Other strategic challenges are more perennial. Closely related to the structural deficit has been managing the implications of an aging population. Existing policies have better prepared Australia for this demographic shift compared to most other developed countries. However, the inefficiencies inherent in the federal system of government have proven more problematic. Notable problems include the division between federal and state responsibilities, and a vertical fiscal imbalance. The need to secure agreement with the states on most major issues of shared concern has proven difficult for recent federal governments, particularly in the policy areas of water, health, education and transport infrastructure. The autonomy of states and their accountability should be strengthened, while the conditionality of grants from the federal budget should be reduced.
Solution to federal-
system flaws elusive
The federal Labor government was at least as proactive in addressing this issue as any past government but found progress difficult. “Cooperative federalism” was supposed to overcome entrenched, parochial interests, but has proven inadequate in facilitating reform on contentious issues. Policies designed, for example, to increase the efficiency of water use or ensure a fairer allocation of water rights have eluded successive governments, and the issue of water security remains a prominent and immediate issue. Australia’s failure to address the water issue reflects structural problems in the federal system.
Tax system remains complex, inefficient
The tax system also remains complex and inefficient. The 2010 Henry Tax Review produced 138 recommendations for improvements. However, the previous Labor government only adopted a few of these. Similarly, the Liberal-National coalition government has shown little inclination to radically reform the system. While there are many tax reforms required, among the more important, recommended by the OECD, are raising the goods and services tax rate, and introducing a land tax.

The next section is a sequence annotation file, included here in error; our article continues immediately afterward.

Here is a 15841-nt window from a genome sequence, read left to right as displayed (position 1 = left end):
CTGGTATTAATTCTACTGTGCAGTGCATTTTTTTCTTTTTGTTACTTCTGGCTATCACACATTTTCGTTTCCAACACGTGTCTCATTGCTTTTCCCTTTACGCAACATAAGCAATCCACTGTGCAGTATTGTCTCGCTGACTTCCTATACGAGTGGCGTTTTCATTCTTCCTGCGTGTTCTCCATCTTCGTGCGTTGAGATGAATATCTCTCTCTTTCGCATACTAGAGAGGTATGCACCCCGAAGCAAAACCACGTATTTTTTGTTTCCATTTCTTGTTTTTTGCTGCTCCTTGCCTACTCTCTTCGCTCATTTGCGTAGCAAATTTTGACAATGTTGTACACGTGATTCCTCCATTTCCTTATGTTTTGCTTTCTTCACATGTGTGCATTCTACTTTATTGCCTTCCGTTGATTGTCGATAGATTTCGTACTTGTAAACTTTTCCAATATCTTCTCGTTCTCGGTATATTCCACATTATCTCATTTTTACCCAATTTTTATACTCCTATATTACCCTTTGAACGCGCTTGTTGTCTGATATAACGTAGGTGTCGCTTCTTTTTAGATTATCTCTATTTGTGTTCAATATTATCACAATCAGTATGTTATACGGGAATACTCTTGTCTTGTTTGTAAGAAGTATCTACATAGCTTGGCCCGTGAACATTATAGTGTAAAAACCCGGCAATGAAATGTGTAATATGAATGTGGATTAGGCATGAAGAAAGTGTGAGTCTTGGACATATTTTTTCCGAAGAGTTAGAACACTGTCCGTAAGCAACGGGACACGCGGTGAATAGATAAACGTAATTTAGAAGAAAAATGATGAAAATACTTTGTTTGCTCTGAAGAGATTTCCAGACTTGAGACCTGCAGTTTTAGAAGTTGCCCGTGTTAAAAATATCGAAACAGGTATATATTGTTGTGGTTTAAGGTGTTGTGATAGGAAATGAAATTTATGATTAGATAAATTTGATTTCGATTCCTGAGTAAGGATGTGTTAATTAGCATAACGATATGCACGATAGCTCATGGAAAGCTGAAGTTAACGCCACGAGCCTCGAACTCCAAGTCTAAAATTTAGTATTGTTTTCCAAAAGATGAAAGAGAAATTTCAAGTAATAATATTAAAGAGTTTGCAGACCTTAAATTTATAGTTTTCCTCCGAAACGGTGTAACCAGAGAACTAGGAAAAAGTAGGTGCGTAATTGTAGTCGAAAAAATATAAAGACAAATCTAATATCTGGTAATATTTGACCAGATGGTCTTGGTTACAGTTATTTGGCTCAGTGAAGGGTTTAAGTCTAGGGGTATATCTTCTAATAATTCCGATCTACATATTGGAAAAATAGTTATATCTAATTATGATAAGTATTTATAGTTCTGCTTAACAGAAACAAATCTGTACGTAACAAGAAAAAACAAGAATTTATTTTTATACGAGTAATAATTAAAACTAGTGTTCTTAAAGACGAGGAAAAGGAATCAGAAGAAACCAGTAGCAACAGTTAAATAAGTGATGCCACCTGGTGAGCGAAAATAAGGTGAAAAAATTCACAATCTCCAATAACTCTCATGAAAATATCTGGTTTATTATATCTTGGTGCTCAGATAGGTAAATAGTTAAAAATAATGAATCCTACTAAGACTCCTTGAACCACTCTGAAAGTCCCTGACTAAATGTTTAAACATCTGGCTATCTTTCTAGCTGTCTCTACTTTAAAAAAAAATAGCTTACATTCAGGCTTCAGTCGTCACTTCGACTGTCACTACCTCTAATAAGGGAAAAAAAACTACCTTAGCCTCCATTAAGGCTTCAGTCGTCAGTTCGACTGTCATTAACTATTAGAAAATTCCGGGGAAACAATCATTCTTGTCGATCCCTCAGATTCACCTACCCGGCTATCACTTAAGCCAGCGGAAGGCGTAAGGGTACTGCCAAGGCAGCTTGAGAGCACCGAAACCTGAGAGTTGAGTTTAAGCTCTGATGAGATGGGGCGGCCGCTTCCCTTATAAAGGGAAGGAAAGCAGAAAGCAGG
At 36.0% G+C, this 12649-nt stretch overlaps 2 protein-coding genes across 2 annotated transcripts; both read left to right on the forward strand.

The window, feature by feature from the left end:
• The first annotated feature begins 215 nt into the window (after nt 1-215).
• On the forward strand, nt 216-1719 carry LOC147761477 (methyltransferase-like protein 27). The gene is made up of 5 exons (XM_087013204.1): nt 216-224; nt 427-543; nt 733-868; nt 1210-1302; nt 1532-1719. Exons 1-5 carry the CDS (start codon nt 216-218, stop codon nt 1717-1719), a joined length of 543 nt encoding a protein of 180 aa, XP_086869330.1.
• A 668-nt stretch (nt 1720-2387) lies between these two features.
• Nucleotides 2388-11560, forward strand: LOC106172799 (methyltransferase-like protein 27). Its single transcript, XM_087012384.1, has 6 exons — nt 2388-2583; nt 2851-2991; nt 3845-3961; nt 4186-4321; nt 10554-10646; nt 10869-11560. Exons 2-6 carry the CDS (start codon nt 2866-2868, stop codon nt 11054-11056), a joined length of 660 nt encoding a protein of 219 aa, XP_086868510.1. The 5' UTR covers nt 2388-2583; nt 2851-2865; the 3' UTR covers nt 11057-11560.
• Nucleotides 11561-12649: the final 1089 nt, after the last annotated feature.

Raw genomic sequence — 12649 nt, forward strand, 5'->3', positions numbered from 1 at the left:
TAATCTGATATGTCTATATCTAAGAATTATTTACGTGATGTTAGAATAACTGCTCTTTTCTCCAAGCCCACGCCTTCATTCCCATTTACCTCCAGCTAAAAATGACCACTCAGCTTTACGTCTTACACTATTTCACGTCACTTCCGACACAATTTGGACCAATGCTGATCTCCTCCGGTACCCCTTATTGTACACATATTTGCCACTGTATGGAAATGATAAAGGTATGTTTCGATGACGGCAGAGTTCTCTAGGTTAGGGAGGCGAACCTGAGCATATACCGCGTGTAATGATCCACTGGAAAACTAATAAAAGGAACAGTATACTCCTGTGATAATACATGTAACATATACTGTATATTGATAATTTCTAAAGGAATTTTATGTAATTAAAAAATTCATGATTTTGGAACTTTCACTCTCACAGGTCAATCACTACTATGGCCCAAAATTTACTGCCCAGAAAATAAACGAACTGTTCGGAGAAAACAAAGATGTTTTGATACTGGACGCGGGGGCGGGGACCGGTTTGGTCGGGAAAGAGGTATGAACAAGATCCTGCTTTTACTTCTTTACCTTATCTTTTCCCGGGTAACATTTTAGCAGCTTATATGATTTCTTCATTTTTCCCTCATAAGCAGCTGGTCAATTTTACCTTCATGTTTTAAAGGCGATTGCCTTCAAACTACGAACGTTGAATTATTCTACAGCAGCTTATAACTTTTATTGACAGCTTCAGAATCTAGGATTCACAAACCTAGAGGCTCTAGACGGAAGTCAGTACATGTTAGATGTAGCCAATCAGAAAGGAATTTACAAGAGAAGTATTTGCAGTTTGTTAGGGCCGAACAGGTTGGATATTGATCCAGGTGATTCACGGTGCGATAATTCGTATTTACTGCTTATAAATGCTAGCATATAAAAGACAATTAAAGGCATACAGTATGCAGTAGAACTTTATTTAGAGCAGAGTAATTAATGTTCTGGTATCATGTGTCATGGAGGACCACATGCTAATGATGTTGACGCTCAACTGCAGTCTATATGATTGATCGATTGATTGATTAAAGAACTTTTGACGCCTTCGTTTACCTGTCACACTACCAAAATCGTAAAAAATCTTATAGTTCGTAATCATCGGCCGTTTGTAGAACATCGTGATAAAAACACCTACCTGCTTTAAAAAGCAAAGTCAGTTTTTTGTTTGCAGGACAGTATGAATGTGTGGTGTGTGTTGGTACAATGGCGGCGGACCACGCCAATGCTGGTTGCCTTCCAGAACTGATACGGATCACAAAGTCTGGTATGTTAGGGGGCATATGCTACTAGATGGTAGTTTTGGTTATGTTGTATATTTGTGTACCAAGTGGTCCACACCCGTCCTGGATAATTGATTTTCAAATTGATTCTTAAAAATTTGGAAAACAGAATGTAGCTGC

Reform needs across
policy spectrum
Other long-standing deficiencies that should be priorities for reform include diversification of media ownership; improving regulatory impact assessments by expanding their scope and application; increasing public consultation and transparency, and conducting consultation prior to policy decisions; and introducing a bill of human rights.
Indigenous policies
have failed
Finally, the situation of indigenous Australians continues to be the most serious social failure of the Australian political system. Over recent decades, numerous policy initiatives have attempted to address the appalling outcomes experienced by indigenous people, but there is little evidence that substantive progress has been made. Remedying this must remain a priority over the coming years.
OECD, Economic Survey Australia, December 2014, p. 11.

Kate Darian-Smith: Indigenes Australien – von der britischen Besiedlung bis zur Gegenwart, in: Bettina Biedermann, Heribert Dieter (eds.): Länderbericht Australien. Bonn: Bundeszentrale für politische Bildung 2012, S. 93-125.

Party Polarization

Partisanship impedes cross-party agreement
The dominance of two major political groups, the Labor party and the Liberal-National coalition, induces strong partisanship and extreme reluctance to reach cross-party agreements. Whichever major group is in power, however, typically needs to negotiate with the minor parties and independents to pass legislation in the upper house. Agreements are regularly reached, although as a result most governments feel only partially able to implement their legislative agenda. (Score: 5)